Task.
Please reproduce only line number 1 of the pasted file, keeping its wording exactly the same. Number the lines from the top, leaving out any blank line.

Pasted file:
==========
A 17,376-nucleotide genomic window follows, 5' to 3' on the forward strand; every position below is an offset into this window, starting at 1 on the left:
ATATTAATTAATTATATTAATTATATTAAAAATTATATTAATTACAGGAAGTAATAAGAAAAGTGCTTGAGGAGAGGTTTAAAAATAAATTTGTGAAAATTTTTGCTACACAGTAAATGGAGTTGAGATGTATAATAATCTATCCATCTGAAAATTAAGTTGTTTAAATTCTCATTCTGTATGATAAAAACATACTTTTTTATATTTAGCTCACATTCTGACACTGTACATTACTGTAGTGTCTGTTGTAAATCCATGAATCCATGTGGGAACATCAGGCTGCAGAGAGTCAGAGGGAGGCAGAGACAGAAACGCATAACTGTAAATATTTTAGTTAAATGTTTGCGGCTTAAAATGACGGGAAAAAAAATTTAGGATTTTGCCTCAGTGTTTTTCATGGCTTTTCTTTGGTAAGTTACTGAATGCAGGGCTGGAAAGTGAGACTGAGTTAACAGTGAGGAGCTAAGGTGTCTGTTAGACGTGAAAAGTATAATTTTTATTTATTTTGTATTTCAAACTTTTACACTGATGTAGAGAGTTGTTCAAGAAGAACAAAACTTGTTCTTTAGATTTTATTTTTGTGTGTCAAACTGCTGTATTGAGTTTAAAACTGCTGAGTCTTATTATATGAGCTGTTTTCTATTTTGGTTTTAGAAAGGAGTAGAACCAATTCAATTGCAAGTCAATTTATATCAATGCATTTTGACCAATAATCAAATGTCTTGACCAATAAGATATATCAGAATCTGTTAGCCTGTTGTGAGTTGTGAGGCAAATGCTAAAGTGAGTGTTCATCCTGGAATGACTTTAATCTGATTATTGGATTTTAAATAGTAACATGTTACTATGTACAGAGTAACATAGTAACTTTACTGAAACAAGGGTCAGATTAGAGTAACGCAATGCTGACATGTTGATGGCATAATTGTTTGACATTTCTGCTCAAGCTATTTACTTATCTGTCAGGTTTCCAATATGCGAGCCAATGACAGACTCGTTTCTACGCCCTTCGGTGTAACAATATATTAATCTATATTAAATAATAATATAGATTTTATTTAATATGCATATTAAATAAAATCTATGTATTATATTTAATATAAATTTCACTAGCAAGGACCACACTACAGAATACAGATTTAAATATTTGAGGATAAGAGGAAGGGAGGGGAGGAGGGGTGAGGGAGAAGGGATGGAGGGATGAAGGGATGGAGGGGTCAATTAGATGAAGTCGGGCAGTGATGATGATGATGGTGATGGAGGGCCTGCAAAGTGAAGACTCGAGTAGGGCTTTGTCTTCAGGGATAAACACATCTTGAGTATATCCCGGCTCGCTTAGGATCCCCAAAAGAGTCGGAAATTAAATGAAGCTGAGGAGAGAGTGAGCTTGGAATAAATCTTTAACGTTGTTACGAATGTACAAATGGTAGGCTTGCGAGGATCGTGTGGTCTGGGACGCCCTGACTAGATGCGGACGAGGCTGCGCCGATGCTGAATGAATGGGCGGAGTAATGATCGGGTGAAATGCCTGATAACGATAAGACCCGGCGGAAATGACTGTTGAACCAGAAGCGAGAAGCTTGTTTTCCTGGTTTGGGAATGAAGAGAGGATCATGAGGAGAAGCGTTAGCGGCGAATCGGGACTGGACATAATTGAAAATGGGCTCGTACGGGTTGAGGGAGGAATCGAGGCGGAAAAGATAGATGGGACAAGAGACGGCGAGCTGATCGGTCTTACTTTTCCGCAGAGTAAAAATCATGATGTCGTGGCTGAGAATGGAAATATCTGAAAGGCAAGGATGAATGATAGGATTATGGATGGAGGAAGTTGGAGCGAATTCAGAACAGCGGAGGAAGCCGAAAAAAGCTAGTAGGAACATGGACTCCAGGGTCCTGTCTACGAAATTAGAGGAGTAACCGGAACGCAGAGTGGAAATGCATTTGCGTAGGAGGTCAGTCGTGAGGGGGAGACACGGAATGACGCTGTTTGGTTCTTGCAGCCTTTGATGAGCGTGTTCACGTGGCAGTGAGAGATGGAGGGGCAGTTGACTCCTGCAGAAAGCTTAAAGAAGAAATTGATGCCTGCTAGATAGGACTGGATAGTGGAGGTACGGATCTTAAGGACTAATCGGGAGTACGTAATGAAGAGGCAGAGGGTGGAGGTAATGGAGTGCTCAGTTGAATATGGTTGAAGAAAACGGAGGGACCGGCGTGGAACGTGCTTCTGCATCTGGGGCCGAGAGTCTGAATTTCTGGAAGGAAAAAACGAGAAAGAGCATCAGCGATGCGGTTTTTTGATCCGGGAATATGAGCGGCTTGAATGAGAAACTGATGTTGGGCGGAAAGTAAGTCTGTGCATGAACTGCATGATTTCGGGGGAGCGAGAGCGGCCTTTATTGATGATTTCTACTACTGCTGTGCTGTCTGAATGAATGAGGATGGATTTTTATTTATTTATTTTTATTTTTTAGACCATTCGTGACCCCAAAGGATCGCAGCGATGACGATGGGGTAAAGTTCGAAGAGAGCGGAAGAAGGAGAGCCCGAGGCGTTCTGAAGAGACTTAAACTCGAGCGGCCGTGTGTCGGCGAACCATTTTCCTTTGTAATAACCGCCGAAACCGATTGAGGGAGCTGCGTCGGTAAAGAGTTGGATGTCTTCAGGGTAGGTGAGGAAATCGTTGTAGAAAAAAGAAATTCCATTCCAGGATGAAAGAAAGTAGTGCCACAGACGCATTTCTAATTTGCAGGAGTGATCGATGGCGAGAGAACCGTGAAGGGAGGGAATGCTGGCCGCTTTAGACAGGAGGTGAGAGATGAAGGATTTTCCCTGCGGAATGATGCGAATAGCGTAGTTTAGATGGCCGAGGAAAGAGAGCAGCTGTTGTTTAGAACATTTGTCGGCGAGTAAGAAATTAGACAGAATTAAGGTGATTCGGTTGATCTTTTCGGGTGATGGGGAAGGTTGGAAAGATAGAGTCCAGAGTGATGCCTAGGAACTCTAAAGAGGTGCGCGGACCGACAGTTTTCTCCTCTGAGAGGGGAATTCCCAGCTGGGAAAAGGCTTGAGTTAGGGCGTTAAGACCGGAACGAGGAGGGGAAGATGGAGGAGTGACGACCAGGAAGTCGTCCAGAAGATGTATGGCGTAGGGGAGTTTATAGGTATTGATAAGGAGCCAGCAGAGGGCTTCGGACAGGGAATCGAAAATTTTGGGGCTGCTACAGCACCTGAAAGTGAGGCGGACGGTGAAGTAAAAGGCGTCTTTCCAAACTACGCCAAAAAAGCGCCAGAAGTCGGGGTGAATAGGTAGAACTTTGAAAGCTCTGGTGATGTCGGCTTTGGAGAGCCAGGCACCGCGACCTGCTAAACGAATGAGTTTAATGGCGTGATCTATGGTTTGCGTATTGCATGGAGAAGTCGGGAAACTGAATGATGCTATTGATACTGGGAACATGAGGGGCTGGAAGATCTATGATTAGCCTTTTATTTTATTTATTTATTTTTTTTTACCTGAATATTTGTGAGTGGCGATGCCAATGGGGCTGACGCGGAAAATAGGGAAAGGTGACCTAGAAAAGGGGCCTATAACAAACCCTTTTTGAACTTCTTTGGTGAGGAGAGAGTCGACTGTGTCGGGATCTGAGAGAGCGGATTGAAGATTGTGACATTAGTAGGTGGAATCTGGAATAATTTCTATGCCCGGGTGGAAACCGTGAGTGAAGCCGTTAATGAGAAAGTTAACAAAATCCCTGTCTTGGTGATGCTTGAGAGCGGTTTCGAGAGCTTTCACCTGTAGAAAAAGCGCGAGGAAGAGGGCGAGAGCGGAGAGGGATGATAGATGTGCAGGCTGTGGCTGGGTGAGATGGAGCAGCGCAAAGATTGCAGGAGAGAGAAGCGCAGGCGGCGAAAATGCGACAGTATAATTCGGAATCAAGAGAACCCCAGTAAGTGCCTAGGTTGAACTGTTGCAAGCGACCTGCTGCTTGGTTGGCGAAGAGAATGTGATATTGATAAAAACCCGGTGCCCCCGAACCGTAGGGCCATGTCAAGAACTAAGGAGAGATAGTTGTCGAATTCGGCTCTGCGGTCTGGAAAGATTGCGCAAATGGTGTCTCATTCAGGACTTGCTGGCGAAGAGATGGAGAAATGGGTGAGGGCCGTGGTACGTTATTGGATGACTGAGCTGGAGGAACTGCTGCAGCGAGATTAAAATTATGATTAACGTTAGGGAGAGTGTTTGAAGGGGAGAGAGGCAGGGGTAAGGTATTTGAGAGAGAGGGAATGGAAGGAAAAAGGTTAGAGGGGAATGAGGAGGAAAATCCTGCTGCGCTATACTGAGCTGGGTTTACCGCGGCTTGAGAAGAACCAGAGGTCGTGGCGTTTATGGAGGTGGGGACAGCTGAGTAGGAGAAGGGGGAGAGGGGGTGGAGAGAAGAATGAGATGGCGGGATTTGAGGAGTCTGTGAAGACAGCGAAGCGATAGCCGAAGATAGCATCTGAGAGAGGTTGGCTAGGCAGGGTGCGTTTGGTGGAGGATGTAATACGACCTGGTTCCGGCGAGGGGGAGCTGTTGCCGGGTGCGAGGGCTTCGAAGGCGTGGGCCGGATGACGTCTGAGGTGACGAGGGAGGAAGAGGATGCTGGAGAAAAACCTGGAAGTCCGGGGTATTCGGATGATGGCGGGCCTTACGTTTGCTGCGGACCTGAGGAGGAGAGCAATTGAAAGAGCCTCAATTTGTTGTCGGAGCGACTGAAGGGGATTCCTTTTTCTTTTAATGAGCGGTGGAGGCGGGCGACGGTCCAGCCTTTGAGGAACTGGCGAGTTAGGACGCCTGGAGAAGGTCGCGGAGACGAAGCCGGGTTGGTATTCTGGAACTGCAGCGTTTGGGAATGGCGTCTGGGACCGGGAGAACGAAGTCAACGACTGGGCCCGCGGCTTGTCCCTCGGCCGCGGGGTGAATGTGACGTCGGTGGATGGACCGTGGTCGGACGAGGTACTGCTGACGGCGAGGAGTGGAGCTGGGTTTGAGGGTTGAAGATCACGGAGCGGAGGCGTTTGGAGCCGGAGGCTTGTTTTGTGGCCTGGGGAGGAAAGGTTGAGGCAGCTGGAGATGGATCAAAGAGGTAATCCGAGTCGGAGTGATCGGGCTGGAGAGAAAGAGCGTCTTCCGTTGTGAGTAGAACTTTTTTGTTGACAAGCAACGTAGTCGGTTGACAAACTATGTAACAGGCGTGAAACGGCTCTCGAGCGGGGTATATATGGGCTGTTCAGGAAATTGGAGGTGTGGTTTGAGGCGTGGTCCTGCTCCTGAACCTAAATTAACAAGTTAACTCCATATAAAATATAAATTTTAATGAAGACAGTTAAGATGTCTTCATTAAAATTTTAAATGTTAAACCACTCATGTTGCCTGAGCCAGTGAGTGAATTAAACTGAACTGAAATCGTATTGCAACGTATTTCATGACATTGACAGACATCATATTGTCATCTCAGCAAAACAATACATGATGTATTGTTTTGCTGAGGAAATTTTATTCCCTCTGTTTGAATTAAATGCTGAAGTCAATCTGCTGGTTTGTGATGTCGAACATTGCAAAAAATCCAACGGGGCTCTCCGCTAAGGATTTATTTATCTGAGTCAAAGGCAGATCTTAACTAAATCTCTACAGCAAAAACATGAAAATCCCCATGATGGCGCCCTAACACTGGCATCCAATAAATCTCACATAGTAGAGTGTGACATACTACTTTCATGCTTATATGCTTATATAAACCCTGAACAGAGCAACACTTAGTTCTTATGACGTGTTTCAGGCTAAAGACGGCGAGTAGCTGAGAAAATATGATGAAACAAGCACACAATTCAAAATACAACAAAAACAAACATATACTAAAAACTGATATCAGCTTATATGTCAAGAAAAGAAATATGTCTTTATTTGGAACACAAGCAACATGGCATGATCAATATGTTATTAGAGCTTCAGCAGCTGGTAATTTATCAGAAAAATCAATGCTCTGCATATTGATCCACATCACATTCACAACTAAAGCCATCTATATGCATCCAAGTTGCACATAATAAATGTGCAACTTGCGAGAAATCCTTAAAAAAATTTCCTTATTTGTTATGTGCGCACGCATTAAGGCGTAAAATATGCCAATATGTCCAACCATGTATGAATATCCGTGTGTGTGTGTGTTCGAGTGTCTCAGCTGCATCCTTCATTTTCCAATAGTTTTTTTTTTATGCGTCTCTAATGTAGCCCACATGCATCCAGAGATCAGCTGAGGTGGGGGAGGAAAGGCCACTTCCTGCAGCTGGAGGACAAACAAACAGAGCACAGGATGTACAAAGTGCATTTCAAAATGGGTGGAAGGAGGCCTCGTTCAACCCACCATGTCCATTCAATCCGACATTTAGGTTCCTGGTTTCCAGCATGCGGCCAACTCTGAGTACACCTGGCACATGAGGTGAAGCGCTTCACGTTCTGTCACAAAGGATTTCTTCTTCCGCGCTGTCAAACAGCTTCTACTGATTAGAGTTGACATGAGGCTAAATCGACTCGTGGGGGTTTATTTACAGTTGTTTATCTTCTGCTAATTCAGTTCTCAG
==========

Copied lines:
A 17,376-nucleotide genomic window follows, 5' to 3' on the forward strand; every position below is an offset into this window, starting at 1 on the left: